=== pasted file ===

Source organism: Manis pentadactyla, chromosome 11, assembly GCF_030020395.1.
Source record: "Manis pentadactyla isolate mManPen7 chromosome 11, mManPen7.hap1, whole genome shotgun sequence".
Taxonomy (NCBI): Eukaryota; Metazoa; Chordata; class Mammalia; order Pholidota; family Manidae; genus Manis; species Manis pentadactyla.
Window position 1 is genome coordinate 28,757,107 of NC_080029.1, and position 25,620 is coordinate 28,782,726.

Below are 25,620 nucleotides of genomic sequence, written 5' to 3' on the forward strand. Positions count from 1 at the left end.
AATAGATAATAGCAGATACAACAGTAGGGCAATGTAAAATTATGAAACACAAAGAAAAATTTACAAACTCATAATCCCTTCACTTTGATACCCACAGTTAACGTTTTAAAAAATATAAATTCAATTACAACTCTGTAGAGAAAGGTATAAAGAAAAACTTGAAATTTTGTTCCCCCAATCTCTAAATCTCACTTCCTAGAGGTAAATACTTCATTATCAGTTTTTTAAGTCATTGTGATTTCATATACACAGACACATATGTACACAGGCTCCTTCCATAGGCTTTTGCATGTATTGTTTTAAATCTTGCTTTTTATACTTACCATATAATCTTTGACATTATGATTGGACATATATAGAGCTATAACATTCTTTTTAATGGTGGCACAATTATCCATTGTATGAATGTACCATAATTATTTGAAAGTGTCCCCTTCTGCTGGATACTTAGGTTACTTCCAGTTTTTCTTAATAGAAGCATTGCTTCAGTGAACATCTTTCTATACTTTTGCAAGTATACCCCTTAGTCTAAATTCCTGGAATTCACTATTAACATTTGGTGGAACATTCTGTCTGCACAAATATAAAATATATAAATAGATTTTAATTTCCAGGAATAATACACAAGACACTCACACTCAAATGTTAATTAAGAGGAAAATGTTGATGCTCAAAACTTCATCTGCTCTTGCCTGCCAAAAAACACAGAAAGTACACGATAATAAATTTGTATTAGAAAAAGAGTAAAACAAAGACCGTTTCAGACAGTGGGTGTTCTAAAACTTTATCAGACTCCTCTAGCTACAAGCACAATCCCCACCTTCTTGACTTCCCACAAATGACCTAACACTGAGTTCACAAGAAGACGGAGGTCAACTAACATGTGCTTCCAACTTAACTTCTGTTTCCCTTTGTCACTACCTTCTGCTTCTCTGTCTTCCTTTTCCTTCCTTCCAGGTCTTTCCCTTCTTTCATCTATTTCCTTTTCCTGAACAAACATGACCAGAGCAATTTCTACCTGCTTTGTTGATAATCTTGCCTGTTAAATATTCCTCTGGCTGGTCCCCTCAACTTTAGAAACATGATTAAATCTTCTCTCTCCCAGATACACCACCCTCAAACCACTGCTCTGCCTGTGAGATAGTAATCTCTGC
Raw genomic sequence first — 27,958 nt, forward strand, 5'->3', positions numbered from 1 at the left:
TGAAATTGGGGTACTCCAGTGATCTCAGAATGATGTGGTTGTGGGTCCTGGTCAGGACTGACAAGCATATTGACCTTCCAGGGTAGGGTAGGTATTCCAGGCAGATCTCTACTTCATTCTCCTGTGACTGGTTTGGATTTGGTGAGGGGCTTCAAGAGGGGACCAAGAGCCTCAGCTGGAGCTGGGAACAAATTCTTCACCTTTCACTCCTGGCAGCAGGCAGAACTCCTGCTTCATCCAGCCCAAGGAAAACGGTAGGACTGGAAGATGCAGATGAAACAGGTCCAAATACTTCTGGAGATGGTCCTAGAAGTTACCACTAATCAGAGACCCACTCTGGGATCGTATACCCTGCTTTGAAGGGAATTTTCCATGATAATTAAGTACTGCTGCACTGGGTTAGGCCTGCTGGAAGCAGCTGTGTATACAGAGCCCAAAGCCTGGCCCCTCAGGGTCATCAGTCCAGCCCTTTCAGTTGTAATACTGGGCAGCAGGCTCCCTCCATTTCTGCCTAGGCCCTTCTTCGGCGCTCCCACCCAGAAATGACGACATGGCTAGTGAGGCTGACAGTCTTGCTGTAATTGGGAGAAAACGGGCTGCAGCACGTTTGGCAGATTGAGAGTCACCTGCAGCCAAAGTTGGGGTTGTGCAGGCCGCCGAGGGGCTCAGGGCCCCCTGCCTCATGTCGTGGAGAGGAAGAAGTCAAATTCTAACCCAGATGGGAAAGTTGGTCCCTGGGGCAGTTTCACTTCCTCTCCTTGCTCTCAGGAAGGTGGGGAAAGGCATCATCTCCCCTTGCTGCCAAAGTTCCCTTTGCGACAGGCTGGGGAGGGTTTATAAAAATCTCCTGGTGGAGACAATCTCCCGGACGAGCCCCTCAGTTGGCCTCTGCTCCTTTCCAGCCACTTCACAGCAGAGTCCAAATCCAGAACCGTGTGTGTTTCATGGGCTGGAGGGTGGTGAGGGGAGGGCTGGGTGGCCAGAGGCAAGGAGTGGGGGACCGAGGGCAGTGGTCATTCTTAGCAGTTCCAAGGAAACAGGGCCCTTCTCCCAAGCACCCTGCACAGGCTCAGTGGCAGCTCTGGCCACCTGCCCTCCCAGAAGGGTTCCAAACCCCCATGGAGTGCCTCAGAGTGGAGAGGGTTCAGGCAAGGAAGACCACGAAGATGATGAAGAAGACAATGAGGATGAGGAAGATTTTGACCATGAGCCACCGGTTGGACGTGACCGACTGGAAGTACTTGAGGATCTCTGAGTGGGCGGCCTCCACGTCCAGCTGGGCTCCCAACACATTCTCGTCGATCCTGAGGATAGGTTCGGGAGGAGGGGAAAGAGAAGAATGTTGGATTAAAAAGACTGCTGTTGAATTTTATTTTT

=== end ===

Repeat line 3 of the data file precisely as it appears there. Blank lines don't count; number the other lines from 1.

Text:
Taxonomy (NCBI): Eukaryota; Metazoa; Chordata; class Mammalia; order Pholidota; family Manidae; genus Manis; species Manis pentadactyla.